“The response to the summer program was exciting. The students loved it. They love being able to solve problems and fix bugs in their code. The platform really gives them a lot of creativity,” said Cathy.
Cathy is in the process of bringing the Splats STEM activities to her 3rd grader class this year. So far the students have turned the Splats into musical notes and incorporated them into other instruments for songs. It’s still a work in progress, but they have a lot of opportunities coming up for students to explore creativity through Splats music and STEM activities!
Now that students are back in the classroom, Ms. Truesdale plans to try a number of Splats STEM activities for kids leading up to Halloween, including coding spooky songs and encouraging students to create special effects with Splats. Currently, her 4th grade students are starting on musical creations and are creating music games for younger students. Truesdale likes to encourage collaboration between grade levels and empower students to take the lead in their learning.
“I was so happy I got the full Splats pack with a grant through my school,” said Cathy. “I’m starting to explore ways to collaborate with the technology teacher and explore new topics that I hadn’t considered before.”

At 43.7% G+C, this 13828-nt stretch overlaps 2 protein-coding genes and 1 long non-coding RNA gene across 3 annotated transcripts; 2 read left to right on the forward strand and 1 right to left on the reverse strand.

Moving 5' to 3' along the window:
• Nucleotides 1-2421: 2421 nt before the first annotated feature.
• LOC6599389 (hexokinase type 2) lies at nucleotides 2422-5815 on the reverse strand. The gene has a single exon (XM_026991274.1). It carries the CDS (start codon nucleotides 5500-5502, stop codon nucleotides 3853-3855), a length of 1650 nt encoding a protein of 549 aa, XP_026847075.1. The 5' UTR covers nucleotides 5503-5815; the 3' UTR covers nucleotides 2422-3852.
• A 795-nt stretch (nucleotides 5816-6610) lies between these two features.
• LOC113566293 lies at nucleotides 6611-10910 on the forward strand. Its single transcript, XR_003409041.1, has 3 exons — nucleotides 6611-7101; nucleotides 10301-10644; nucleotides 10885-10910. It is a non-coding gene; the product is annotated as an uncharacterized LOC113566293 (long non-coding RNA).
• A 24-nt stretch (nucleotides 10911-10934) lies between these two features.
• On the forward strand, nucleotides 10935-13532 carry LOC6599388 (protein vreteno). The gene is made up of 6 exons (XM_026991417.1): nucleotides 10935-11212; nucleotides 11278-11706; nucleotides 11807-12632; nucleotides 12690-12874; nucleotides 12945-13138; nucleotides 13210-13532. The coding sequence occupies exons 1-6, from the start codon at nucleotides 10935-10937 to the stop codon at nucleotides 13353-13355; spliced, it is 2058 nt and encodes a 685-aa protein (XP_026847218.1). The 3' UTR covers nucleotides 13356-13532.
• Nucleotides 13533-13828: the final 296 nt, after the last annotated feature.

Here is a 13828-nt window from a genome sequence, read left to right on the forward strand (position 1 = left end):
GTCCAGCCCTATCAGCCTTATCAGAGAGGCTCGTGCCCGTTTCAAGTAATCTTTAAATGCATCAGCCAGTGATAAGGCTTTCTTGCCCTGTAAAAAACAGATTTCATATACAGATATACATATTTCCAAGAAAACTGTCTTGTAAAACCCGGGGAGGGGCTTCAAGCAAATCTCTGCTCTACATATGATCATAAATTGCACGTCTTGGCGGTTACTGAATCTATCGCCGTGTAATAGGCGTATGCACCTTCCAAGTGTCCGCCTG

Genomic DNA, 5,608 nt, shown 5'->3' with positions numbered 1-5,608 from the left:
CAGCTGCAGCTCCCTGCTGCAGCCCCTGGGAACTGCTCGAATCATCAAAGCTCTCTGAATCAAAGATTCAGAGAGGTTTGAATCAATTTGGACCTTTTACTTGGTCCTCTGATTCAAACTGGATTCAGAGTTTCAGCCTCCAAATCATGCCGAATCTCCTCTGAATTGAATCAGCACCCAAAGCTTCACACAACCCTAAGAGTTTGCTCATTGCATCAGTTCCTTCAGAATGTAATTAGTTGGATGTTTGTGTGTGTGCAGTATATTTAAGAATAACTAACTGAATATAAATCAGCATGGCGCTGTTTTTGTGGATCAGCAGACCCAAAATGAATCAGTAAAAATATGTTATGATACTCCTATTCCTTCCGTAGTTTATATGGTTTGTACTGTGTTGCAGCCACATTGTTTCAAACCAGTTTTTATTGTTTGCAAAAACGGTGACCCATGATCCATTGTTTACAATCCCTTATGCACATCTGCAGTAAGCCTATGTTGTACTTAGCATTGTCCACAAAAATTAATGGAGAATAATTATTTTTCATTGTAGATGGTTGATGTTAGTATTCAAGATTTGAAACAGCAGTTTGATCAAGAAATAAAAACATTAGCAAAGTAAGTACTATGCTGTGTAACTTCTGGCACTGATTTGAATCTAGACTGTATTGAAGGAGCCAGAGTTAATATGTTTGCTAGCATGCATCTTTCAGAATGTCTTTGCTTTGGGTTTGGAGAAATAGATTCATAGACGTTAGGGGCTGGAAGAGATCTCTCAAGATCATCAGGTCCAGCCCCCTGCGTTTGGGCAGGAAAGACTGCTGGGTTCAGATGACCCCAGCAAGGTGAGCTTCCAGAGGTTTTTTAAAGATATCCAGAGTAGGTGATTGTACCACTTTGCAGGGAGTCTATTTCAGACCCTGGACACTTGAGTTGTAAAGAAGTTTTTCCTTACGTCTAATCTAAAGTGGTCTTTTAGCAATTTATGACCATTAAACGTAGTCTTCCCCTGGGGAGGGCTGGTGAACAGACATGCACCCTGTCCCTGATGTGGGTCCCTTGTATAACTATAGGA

Growing up in a home with two computer engineers, her father and brother, Cathy has always been tech-savvy and enjoys the interplay between music and tech. She was raised with a classical music background, but as she went further in her teaching career she noticed her students were interested in electronic music and enjoyed creating music with samplers and synthesizers. Early on, the software was really cumbersome and generally made for professional use. Over time, student-focused programs began to emerge.
Truesdale explored programs that she could adapt, such as GarageBand®. She’s been using technology for 15+ years in her music classroom and encourages her students to manipulate sounds using computers and recordings. Early on in her effort to connect music and STEM activities, Cathy taught students to create their own ringtone so they could share it with their families and who could use that ringtone for their child. She is always keen on trying out new things and helping students make meaningful connections in their learning.